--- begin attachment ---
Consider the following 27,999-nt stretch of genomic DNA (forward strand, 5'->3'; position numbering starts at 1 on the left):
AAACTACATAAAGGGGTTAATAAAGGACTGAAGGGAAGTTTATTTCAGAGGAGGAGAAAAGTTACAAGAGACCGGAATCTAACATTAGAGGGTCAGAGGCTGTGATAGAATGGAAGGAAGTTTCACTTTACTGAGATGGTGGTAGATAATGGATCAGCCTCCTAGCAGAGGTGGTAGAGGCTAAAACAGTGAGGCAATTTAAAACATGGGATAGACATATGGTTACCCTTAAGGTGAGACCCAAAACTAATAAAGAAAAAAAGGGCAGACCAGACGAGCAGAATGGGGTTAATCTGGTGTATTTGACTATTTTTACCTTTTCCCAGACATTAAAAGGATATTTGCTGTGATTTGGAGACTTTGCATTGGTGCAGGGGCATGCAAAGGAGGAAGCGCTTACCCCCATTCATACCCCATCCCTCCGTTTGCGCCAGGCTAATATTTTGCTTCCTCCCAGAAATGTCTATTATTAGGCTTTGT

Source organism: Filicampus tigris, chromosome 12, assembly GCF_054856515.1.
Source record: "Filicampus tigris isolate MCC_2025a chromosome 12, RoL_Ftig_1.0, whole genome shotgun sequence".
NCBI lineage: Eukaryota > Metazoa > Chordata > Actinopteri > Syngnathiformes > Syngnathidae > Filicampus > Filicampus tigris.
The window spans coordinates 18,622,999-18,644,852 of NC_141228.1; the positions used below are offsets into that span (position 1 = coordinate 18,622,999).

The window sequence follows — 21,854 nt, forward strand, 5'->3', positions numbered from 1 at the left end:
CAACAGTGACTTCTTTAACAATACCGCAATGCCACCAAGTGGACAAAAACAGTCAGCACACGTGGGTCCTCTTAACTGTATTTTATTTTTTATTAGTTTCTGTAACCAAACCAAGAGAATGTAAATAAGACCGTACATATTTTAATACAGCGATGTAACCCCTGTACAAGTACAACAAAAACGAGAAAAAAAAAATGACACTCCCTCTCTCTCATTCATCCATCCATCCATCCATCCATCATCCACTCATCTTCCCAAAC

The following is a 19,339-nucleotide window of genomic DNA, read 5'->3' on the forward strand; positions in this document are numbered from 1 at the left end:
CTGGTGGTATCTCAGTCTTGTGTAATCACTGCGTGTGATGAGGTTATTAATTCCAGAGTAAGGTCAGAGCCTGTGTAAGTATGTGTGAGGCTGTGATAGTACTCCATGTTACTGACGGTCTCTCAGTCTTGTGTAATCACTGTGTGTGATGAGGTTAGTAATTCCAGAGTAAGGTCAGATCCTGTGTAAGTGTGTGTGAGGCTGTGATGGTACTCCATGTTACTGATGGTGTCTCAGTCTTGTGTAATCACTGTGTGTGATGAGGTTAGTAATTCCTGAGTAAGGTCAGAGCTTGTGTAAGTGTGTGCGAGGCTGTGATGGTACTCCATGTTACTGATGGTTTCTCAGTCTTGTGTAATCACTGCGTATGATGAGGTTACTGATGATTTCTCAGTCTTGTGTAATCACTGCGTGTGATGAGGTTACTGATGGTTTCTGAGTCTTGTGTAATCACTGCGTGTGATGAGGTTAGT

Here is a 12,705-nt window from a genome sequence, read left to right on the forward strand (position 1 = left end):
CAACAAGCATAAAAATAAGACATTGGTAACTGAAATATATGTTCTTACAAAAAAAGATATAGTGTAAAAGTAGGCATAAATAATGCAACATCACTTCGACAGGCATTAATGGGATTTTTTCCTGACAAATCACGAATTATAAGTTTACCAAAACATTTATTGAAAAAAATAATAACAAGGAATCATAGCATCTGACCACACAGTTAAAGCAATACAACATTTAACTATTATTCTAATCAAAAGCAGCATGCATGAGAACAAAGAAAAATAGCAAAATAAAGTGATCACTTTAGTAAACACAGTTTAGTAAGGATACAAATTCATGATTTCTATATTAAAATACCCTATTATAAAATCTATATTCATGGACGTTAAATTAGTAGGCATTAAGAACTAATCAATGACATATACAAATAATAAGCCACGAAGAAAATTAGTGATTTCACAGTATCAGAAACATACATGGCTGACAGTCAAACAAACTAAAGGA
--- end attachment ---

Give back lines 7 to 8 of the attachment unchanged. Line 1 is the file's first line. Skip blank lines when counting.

The window sequence follows — 21,854 nt, forward strand, 5'->3', positions numbered from 1 at the left end:
CAACAGTGACTTCTTTAACAATACCGCAATGCCACCAAGTGGACAAAAACAGTCAGCACACGTGGGTCCTCTTAACTGTATTTTATTTTTTATTAGTTTCTGTAACCAAACCAAGAGAATGTAAATAAGACCGTACATATTTTAATACAGCGATGTAACCCCTGTACAAGTACAACAAAAACGAGAAAAAAAAAATGACACTCCCTCTCTCTCATTCATCCATCCATCCATCCATCCATCATCCACTCATCTTCCCAAAC